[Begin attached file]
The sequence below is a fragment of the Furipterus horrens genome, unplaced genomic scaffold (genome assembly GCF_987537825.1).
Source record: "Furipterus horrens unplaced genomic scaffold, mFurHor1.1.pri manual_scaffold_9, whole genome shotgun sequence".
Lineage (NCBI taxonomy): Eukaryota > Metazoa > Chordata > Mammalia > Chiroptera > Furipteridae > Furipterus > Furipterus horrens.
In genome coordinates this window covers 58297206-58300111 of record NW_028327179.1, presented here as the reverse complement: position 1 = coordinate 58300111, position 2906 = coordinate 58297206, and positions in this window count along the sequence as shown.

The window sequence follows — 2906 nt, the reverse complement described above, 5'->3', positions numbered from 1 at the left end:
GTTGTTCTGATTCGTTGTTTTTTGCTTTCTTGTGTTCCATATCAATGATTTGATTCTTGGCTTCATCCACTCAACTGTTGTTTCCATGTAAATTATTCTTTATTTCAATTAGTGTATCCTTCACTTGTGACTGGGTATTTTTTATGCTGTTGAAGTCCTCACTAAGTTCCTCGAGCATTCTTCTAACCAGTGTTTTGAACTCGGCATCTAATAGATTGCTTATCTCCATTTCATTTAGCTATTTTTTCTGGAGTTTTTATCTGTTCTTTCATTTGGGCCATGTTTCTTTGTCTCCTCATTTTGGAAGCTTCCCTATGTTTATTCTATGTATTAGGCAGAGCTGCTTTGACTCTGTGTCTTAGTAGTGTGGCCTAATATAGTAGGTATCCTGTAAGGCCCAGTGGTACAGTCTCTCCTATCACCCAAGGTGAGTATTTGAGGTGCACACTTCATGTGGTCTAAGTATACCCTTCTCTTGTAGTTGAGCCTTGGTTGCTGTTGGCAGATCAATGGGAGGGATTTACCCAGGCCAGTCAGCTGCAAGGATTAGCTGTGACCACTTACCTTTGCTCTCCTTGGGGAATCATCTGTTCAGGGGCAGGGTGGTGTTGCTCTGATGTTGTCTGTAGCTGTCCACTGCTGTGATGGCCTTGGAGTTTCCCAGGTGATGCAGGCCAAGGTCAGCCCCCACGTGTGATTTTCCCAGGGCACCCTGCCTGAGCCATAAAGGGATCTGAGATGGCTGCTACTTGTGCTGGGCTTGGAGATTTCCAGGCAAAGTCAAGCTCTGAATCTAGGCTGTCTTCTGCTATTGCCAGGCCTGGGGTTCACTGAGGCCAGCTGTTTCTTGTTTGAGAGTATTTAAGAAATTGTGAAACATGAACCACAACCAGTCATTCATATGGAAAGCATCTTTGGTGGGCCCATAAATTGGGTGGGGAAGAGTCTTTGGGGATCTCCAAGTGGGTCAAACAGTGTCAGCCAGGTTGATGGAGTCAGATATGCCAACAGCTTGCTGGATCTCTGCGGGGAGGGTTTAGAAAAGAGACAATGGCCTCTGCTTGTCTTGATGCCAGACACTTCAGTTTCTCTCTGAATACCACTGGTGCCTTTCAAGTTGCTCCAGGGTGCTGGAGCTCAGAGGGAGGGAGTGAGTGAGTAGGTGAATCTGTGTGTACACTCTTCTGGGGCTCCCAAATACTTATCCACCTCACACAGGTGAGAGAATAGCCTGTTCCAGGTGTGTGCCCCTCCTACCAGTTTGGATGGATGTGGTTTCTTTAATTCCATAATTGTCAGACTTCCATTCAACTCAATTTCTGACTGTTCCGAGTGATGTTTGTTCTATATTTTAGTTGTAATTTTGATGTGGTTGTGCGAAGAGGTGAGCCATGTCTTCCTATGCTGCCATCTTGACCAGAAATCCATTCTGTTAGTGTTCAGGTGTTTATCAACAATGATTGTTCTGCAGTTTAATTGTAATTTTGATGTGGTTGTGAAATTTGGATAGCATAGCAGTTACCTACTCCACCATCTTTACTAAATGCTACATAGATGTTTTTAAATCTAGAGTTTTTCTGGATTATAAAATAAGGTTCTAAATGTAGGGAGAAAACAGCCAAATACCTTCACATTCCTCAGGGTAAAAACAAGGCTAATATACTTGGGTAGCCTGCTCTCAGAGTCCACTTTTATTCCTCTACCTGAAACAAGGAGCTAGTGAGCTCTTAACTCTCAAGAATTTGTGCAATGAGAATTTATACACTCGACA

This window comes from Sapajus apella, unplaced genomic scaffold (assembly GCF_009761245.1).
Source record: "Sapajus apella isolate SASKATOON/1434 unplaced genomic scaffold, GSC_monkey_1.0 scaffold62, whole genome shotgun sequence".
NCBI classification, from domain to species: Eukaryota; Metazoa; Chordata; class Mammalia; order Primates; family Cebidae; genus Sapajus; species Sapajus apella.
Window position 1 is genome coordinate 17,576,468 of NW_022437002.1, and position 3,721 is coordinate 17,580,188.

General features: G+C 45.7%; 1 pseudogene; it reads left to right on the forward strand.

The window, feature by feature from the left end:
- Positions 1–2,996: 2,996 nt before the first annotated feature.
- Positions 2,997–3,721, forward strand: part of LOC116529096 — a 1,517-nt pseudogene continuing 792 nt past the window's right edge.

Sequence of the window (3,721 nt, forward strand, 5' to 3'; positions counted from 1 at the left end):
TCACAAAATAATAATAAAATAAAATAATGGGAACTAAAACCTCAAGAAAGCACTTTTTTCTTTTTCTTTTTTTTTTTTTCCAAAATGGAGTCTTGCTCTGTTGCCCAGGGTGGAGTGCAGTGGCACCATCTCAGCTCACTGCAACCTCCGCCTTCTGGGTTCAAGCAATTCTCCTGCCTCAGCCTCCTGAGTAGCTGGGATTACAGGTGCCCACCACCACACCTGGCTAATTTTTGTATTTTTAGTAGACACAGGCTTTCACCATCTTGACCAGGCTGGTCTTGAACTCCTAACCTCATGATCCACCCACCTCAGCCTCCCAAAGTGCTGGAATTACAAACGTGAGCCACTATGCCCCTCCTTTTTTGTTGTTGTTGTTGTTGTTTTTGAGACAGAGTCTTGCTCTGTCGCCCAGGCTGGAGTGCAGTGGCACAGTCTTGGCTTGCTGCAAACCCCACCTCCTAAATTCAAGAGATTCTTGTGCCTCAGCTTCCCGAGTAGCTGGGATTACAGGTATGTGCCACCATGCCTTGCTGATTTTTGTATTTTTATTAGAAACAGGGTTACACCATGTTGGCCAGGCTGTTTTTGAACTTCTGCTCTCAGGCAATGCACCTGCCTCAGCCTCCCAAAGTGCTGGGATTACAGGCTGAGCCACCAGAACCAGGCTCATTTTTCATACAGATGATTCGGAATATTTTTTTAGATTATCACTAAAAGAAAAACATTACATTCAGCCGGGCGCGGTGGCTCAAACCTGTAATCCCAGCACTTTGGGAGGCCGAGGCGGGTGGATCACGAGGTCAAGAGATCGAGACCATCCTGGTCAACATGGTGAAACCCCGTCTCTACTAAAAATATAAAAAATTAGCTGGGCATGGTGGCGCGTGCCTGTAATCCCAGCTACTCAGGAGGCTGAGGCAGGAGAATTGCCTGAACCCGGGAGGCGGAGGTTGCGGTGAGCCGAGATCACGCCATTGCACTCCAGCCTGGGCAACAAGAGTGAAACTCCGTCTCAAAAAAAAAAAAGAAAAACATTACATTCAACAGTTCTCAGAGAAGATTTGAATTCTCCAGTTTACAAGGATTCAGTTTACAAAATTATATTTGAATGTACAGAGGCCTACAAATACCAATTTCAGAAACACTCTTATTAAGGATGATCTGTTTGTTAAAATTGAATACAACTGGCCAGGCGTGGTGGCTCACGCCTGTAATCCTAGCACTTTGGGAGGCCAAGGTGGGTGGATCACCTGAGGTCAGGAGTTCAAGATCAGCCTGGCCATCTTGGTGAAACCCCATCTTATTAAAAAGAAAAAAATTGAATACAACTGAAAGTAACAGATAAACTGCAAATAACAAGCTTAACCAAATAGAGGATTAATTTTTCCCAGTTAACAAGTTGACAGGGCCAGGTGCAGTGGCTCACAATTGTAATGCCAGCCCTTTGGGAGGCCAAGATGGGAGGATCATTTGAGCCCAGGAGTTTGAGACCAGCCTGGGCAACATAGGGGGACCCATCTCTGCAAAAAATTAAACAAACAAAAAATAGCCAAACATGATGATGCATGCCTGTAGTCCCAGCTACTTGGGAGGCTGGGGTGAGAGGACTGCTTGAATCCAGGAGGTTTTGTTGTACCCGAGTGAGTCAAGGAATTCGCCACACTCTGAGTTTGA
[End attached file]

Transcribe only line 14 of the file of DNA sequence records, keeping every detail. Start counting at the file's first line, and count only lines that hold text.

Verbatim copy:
- Positions 2,997–3,721, forward strand: part of LOC116529096 — a 1,517-nt pseudogene continuing 792 nt past the window's right edge.